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Boston Teacher is Saved by Heroes in her School!


When Joan Eacmen, a teacher at Roxbury’s O’Bryant School of Math & Science, collapsed in front of her classroom in March from cardiac arrest, students and staff took action. Their quick thinking and combined efforts to call for help, administer CPR and use the school’s AED are what saved Joan's life. On June 4th, we were able to recognize these heart savers as part of National CPR & AED Awareness Week. Members of the school community including students; Zi Liu, Nakeo Murray, and Railin Castro; school nurse, Carrie Bell Peace and assistant principal Bettie Nolan, are credited with saving Eacmen’s life on March 31, 2014. Recognizing their teacher was in need of immediate medical help after collapsing in the midst of instruction, the students took charge, clearing the area and summoning their school nurse and assistant principal who then performed CPR and used an AED until Boston EMS arrived.

When I think of what a heart saver is I think its someone who acts quickly in the face of a shocking and traumatic event like a sudden cardiac arrest. The students and staff who jumped into action and recognized that their teacher needed help are most certainly heart savers and are the examples to showing the importance of knowing how to respond in the event of cardiac emergency as a team!

National CPR & AED Awareness Week, celebrated annually during June 1-7, highlights how lives can be saved by learning CPR and how to use an AED. Each year, more than 420,000 out-of-hospital cardiac arrests occur in the United States. When a person has a cardiac arrest, survival depends on immediately getting CPR from someone nearby, which if performed immediately, can double or triple a victim’s chance of survival. Unfortunately, statistics show that most Americans feel helpless to act during a cardiac emergency because they don’t know how to administer CPR or they’re afraid of hurting the victim.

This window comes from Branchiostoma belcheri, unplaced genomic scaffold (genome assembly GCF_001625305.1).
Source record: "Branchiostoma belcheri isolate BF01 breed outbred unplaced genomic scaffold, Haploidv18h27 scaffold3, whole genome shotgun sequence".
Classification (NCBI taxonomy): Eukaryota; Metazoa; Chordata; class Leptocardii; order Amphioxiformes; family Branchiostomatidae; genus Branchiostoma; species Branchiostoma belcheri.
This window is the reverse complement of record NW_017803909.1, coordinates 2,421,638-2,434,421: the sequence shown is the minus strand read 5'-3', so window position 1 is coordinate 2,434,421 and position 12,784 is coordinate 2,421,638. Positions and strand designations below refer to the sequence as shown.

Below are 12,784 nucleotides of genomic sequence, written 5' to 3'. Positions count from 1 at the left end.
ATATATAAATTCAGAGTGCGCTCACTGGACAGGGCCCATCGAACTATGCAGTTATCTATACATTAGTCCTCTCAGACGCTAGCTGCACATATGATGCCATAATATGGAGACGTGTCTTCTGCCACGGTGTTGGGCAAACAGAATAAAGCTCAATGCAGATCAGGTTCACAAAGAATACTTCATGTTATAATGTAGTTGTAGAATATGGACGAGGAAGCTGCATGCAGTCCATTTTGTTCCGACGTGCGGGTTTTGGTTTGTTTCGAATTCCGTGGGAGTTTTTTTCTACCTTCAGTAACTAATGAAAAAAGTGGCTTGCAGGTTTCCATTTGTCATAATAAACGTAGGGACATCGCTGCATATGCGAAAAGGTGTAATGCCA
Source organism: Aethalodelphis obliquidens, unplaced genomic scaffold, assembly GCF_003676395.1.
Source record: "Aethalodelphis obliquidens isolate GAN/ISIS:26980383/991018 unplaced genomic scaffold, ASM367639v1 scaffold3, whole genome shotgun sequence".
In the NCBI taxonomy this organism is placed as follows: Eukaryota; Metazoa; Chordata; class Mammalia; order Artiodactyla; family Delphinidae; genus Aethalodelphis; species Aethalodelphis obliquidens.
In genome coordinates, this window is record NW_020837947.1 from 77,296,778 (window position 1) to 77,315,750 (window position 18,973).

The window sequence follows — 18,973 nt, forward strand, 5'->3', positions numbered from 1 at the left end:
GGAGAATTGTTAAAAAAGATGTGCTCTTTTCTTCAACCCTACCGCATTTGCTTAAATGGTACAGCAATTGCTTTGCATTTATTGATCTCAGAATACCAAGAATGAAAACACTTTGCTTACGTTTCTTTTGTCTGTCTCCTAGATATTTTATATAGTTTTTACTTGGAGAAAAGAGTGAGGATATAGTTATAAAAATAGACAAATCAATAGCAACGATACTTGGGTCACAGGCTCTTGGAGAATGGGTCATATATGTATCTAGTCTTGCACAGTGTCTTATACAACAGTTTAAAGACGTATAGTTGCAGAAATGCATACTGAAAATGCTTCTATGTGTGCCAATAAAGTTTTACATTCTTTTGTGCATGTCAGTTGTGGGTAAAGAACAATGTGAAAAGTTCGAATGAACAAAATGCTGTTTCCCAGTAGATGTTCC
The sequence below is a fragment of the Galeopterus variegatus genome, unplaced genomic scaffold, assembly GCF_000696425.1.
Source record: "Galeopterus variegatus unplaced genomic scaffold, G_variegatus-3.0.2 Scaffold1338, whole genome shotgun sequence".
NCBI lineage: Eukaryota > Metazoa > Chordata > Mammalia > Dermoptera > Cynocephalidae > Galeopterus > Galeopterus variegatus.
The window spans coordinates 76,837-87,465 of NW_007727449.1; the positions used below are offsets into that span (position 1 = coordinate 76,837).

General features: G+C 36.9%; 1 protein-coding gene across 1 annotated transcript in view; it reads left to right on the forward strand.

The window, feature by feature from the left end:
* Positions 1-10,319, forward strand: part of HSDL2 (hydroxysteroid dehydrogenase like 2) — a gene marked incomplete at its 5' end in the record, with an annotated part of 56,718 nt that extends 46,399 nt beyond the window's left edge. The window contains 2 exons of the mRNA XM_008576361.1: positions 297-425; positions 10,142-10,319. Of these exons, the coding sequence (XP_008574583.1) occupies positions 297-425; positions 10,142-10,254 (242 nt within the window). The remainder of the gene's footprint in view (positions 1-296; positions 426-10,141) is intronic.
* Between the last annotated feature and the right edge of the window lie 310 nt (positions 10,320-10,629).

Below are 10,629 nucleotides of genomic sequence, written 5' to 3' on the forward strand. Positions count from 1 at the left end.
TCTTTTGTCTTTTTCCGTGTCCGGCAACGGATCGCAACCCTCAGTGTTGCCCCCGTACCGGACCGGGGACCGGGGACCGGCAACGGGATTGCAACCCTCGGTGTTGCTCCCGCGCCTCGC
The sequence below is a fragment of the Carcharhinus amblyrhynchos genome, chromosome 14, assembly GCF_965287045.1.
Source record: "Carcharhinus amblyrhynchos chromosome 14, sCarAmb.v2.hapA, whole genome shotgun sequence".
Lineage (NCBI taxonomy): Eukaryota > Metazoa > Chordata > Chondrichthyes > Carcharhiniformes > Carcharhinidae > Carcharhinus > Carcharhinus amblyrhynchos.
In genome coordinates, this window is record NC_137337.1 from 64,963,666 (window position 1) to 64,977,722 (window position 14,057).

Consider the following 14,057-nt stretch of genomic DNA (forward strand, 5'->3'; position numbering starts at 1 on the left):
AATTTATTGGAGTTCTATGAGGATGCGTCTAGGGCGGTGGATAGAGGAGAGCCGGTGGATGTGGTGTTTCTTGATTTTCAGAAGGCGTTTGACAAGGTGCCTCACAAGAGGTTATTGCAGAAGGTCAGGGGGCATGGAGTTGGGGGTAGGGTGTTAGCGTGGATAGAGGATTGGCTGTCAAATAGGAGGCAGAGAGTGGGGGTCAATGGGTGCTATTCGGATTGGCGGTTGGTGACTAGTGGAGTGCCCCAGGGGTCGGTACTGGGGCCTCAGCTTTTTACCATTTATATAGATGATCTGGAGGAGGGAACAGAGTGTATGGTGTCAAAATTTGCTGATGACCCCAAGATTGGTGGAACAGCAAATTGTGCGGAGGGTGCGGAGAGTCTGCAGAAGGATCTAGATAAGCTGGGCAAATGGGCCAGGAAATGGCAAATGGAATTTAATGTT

Both Boston EMS and the physicians at Brigham and Woman’s hospital said that if immediate CPR and an AED were not used, Joan would not be alive toady. Because Boston Public Schools made a commitment to protect the community by ensuring that AEDs are available at all times in school facilities and that school personnel and students have the opportunity to learn the lifesaving skill of CPR, Joan was able to thank the students, staff and the school for saving her life!

Boston Public Schools started their commitment to strengthening the chain of survival in 2002 when the first AED was placed at Boston Latin School and in 2006 when CPR training was introduced to school staff and students. We continue to work with schools across Massachusetts to encourage them to teach students CPR, a move that could save thousands of more lives, just like Joan's!

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